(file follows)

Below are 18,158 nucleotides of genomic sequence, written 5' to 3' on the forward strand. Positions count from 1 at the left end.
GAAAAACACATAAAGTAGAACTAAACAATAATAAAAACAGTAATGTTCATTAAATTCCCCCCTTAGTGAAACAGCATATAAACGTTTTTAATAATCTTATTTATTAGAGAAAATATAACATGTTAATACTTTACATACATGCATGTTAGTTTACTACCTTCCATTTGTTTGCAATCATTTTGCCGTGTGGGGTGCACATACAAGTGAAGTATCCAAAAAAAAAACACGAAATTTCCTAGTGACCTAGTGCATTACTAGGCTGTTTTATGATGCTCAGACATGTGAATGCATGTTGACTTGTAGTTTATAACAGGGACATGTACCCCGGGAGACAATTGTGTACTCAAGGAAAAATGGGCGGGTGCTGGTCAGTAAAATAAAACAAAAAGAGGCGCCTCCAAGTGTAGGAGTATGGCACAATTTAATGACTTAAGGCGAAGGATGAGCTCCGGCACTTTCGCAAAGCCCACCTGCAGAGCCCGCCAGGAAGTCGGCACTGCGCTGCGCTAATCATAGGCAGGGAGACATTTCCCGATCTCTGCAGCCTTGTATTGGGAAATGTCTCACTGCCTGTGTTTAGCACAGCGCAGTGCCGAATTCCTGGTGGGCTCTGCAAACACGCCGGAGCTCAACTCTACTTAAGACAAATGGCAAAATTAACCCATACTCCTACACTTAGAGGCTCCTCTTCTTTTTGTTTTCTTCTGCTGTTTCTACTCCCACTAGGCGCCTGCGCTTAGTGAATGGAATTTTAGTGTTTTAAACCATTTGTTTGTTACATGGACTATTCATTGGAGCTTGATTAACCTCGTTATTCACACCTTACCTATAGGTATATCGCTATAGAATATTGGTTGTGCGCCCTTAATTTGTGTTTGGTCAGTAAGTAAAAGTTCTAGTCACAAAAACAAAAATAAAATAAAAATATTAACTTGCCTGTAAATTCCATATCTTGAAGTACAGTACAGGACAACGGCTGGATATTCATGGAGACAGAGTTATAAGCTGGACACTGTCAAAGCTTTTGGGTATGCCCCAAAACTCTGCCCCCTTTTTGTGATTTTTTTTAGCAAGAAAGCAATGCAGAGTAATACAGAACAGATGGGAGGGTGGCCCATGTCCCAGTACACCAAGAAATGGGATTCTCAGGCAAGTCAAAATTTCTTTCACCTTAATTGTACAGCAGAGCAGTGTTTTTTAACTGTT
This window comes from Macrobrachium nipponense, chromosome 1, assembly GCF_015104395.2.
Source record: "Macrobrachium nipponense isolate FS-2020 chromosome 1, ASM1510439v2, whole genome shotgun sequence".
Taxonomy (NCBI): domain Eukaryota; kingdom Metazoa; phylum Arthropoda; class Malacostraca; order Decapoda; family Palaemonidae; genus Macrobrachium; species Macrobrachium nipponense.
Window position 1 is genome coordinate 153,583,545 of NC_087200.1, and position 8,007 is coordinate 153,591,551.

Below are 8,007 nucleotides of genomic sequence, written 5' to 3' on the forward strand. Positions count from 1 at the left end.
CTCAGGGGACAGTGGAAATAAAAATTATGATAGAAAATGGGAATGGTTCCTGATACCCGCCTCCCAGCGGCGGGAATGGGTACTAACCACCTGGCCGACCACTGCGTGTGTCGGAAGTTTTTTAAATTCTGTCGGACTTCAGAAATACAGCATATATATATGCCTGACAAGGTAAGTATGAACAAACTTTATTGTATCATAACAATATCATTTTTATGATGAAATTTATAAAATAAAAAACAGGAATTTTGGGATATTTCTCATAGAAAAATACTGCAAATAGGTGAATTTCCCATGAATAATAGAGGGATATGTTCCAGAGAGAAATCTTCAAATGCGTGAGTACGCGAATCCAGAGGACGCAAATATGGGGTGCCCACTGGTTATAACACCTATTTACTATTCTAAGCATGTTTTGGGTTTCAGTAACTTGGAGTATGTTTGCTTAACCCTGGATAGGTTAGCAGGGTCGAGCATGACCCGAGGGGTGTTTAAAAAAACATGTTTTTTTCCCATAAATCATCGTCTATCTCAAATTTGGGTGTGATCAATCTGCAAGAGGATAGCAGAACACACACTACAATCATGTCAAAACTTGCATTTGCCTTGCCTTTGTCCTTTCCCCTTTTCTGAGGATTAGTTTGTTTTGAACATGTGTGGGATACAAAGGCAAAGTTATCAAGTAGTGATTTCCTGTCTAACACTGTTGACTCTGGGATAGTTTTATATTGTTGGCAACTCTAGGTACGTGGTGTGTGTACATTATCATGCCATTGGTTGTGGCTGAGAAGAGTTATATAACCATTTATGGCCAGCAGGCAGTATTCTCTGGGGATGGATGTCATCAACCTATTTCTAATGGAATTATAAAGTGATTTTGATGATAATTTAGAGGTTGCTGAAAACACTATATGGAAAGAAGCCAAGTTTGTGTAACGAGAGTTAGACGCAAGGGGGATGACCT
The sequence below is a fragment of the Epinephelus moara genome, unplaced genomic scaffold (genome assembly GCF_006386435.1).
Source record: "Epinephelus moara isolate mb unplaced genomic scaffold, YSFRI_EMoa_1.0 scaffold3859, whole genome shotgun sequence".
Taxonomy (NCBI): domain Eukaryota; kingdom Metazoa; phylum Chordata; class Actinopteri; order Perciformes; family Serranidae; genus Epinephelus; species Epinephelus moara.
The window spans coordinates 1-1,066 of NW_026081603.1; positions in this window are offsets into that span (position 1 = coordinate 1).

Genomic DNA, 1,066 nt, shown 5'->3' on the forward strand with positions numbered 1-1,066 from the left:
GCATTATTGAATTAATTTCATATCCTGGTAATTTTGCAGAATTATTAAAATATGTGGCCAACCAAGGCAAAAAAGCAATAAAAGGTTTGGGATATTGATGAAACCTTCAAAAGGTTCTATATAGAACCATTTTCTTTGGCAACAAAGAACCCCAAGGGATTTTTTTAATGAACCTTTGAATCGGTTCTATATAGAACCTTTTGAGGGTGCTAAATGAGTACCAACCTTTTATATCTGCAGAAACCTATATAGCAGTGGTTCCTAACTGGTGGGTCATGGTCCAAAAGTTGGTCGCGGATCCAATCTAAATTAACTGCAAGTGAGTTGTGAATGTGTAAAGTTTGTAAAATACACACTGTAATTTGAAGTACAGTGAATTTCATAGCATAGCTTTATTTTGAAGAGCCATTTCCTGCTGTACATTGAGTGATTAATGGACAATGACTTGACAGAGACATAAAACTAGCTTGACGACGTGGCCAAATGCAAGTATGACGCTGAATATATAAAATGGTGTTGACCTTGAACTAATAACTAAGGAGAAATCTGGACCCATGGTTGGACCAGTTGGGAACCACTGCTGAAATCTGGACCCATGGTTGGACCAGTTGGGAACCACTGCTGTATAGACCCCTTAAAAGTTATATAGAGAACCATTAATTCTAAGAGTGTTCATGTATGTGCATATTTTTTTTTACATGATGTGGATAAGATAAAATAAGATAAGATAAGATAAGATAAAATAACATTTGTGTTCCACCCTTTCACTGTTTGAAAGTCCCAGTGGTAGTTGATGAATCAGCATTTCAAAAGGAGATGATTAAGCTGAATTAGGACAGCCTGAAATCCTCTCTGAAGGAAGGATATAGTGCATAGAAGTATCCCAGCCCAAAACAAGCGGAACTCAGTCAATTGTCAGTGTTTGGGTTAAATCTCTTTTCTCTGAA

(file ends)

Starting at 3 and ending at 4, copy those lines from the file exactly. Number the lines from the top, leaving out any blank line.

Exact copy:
This window comes from Macrobrachium nipponense, chromosome 1, assembly GCF_015104395.2.
Source record: "Macrobrachium nipponense isolate FS-2020 chromosome 1, ASM1510439v2, whole genome shotgun sequence".